From the Divorced Dad’s Survival Guide
Stage 1: Ambivalence Over the Divorce
The immediate changes in your life may lead you to ask whether you have done the right thing. Going to sleep and waking up without the children in the house and no contact with them for weeks at a time can cause deep anxiety, even in those cases where a father is otherwise happier for having escaped an unhappy marriage. All decisions in life require tradeoffs, and this is nowhere better illustrated than in the case of the father who makes the decision to divorce.
Stage 2: Hope that the Divorce Will Go Smoothly
Since most fathers will be unable to reconcile with the children’s mother, they hope that the separation and divorce will go through without a hitch. At least they will be able to agree on how to divide things up, share parenting of the kids, and work out a way to minimize the impact of the divorce on the kids. Dream on. People who were once lovers and intimates can become enemies whose focus on what is best for their children takes a back seat to punishment and revenge. Love has become war and both the parents and their children become casualties.
Stage 3: What Really Happens
According to the U. S. Census Bureau, of the almost 12 million single-parent homes, 85% are headed by women.7 This means that 85% of fathers are non-custodial. In effect, the children in these homes (almost 16 million of them) live with their mothers and “visit” their fathers.
Stage 4: Trial and Error Responses
Because the role of the divorced father is new, we learn to fill it only through trial and error. For example, when the kids are not happy to see you, should you ignore their indifference or scold them? When they forget Father’s Day, should you forget it or call them on it? And when they tell you they would rather go back early this Sunday, should you remind them that this is your time or offer to take them back even earlier?
Stage 5: Things Settle Down
While you may need call the sheriff if your wife won’t let the kids come out of the house on your visitation clock, or take her to court if she leaves town with them, there comes a time when you can get relaxed about seeing your children since the attempts to thwart your access will stop. Both your ex-wife and children will come to know how important time is with your children and accept that “dad’s time” is something that will occur. This promotes stability in your children’s lives because they know when they will be with you. It also gives them a clear message that they are important to you. No matter what anyone else says, they see that you care about them.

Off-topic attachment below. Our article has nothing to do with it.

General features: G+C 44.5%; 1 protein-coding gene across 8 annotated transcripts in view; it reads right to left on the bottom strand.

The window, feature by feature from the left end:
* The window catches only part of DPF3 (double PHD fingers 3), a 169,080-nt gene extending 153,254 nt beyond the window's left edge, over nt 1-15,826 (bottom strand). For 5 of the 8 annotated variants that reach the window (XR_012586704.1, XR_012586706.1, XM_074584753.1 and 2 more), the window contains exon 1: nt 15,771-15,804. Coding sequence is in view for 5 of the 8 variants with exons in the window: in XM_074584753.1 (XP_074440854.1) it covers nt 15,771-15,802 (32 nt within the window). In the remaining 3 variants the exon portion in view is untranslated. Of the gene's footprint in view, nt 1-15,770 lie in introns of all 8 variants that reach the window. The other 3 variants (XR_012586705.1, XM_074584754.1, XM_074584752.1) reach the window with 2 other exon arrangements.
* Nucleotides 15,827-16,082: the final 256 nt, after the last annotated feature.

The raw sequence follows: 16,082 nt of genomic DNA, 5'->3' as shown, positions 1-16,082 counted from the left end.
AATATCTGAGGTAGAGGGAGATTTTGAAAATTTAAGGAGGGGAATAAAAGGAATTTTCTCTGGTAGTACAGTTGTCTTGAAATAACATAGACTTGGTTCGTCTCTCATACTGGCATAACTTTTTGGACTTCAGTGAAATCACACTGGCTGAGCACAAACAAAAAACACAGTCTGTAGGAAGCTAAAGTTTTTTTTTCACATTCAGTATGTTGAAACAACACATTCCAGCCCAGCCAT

Stage 6: A Special Bond with Your Children
As events work themselves out, you will gradually build a new relationship with your kids. It will be different from the relationship you had with them before the divorce, but, in some ways, it can be better. Strong father-child relationships which emerge from divorce require fathers who are determined to maintain a strong bond with their children and children who are resilient enough to weather the changes. But there is a specialness in knowing that both father and children can come through a difficult time and keep a close relationship. One father told me that your kids never say anything to you, but both of you know that you have been separated by circumstance. And they know that you never abandoned them and that they have always been important to you. That’s the message that sticks with them.”
Stage 7: Continued Changes
As years pass, your relationship with your children will continue to change: your time with them will decrease as they graduate from high school, attend college, and/or enter the working world and move away. Your relationship with your former spouse will also continue to affect your children. Most divorced couples mellow with age–they may even become friends. But others remain at war. When they do so, the children, even as adults, continue to suffer as innocent bystanders. Quite often the children of divorced parents go off to college and avoid returning home, since that would only renew their feelings of being caught in the middle of an ongoing parental conflict.